Federal Human Services Minister Joe Ludwig today said the
government was looking for technology vendors to supply a new
version of the Centrelink-issued BasicsCard that allows welfare
recipients to access fundamental services.
The BasicsCard was launched in 2008 to allow recipients of
government income support to buy (via the EFTPOS network) basic
services such as food, clothes, medicines, children's supplies and
basic household items, without being able to access luxury goods
like alcohol, pornography, tobacco or gambling services.
Ludwig today said the initial BasicsCard contracts were due to
expire in June 2010. "In preparation for this, the Australian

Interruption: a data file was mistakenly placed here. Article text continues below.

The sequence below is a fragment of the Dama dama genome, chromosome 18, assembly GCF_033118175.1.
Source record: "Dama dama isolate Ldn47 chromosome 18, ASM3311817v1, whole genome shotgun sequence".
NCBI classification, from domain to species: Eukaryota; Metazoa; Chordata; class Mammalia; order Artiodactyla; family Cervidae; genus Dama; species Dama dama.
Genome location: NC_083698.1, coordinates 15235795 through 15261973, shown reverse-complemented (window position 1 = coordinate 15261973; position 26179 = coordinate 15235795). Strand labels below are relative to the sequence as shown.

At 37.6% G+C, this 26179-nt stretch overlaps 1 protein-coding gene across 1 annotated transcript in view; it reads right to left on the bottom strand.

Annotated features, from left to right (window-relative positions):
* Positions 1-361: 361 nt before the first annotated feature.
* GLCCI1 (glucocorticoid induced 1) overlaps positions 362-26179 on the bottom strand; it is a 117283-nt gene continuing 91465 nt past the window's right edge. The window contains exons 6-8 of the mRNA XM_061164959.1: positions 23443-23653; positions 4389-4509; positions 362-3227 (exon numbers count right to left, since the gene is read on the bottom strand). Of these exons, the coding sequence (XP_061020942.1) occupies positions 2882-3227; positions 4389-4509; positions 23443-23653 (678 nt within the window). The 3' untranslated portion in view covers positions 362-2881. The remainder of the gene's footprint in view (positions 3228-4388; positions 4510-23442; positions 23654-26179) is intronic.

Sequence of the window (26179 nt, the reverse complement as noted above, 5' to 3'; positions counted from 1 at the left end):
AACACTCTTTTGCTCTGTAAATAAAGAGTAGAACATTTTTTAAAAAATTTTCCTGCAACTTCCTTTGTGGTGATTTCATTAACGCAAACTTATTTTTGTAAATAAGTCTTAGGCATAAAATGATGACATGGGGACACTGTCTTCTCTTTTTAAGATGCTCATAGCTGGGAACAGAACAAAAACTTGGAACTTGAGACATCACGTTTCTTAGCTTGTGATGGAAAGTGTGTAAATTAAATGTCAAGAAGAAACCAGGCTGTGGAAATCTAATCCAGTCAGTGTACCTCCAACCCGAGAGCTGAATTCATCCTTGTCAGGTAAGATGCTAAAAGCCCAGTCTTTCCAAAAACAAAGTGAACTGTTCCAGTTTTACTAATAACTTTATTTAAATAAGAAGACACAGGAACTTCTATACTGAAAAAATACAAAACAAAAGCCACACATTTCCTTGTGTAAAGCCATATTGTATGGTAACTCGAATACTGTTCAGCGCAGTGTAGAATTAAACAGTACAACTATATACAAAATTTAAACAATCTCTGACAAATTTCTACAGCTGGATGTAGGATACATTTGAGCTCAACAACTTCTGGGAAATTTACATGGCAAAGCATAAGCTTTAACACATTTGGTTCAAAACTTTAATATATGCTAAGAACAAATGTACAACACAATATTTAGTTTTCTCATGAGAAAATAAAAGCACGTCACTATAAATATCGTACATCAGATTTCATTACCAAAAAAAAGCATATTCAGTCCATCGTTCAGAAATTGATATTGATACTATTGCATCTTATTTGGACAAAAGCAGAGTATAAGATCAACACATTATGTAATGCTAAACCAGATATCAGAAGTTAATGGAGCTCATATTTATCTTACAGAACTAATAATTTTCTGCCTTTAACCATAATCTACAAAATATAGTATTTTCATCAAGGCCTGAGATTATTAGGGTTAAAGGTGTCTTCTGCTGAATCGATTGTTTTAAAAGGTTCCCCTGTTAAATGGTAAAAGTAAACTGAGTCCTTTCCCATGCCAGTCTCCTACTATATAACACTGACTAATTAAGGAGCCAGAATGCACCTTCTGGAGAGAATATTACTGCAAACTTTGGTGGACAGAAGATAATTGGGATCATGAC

Government is exploring a new point of sale solution to support the
delivery of income management," he said in a statement today after
announcing the initiative at the Cards and Payments Australiasia
Conference in Sydney.
More than 16,000 customers have been issued with a BasicsCard
and have spent more than $50 million on what Ludwig described as
"priority goods and services". "The Australian Government wants
a new solution to build on the impressive foundations of the
BasicsCard," he said.
The BasicsCard does not contain a computer chip and uses simple
EFTPOS magnetic swipe technology. Ludwig said the government
intended to seek vendors through an open procurement process by the
middle of 2008, with industry briefings to be conducted in